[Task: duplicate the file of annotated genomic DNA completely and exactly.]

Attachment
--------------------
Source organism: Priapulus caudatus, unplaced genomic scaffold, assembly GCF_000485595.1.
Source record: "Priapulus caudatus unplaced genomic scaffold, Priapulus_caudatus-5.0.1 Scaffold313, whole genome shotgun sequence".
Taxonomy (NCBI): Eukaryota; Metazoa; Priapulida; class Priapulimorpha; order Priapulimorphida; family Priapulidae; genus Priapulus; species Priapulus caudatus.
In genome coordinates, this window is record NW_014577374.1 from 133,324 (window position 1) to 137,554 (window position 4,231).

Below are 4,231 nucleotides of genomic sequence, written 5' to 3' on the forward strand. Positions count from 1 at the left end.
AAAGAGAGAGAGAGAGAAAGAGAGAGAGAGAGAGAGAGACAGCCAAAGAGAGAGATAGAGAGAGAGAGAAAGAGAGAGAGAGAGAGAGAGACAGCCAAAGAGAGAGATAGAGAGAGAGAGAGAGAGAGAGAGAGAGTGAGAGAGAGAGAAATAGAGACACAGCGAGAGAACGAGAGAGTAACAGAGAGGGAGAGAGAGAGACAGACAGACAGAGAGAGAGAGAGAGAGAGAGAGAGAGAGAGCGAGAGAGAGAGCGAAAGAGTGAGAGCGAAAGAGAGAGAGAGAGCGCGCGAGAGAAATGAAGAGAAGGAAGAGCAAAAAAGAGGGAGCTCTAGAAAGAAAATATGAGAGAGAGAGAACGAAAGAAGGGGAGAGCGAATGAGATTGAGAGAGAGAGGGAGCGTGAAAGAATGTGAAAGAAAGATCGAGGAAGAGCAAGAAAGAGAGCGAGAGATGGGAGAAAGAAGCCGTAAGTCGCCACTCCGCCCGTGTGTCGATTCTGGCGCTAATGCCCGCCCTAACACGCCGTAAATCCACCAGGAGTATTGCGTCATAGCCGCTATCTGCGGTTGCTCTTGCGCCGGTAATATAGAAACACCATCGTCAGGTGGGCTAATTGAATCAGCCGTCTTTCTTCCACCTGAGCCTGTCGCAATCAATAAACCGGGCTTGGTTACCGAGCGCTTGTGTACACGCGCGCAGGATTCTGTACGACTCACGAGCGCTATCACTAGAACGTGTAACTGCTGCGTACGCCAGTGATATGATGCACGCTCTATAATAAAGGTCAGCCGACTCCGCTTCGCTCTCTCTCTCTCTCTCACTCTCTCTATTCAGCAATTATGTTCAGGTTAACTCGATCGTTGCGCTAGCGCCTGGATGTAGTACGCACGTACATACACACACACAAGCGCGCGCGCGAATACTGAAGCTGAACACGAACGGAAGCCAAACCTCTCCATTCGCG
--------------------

Source organism: Priapulus caudatus, unplaced genomic scaffold, assembly GCF_000485595.1.
Source record: "Priapulus caudatus unplaced genomic scaffold, Priapulus_caudatus-5.0.1 Scaffold313, whole genome shotgun sequence".
Taxonomy (NCBI): Eukaryota; Metazoa; Priapulida; class Priapulimorpha; order Priapulimorphida; family Priapulidae; genus Priapulus; species Priapulus caudatus.
In genome coordinates, this window is record NW_014577374.1 from 133,324 (window position 1) to 137,554 (window position 4,231).

Below are 4,231 nucleotides of genomic sequence, written 5' to 3' on the forward strand. Positions count from 1 at the left end.
AAAGAGAGAGAGAGAGAAAGAGAGAGAGAGAGAGAGAGACAGCCAAAGAGAGAGATAGAGAGAGAGAGAAAGAGAGAGAGAGAGAGAGAGACAGCCAAAGAGAGAGATAGAGAGAGAGAGAGAGAGAGAGAGAGAGTGAGAGAGAGAGAAATAGAGACACAGCGAGAGAACGAGAGAGTAACAGAGAGGGAGAGAGAGAGACAGACAGACAGAGAGAGAGAGAGAGAGAGAGAGAGAGAGAGCGAGAGAGAGAGCGAAAGAGTGAGAGCGAAAGAGAGAGAGAGAGCGCGCGAGAGAAATGAAGAGAAGGAAGAGCAAAAAAGAGGGAGCTCTAGAAAGAAAATATGAGAGAGAGAGAACGAAAGAAGGGGAGAGCGAATGAGATTGAGAGAGAGAGGGAGCGTGAAAGAATGTGAAAGAAAGATCGAGGAAGAGCAAGAAAGAGAGCGAGAGATGGGAGAAAGAAGCCGTAAGTCGCCACTCCGCCCGTGTGTCGATTCTGGCGCTAATGCCCGCCCTAACACGCCGTAAATCCACCAGGAGTATTGCGTCATAGCCGCTATCTGCGGTTGCTCTTGCGCCGGTAATATAGAAACACCATCGTCAGGTGGGCTAATTGAATCAGCCGTCTTTCTTCCACCTGAGCCTGTCGCAATCAATAAACCGGGCTTGGTTACCGAGCGCTTGTGTACACGCGCGCAGGATTCTGTACGACTCACGAGCGCTATCACTAGAACGTGTAACTGCTGCGTACGCCAGTGATATGATGCACGCTCTATAATAAAGGTCAGCCGACTCCGCTTCGCTCTCTCTCTCTCTCTCACTCTCTCTATTCAGCAATTATGTTCAGGTTAACTCGATCGTTGCGCTAGCGCCTGGATGTAGTACGCACGTACATACACACACACAAGCGCGCGCGCGAATACTGAAGCTGAACACGAACGGAAGCCAAACCTCTCCATTCGCG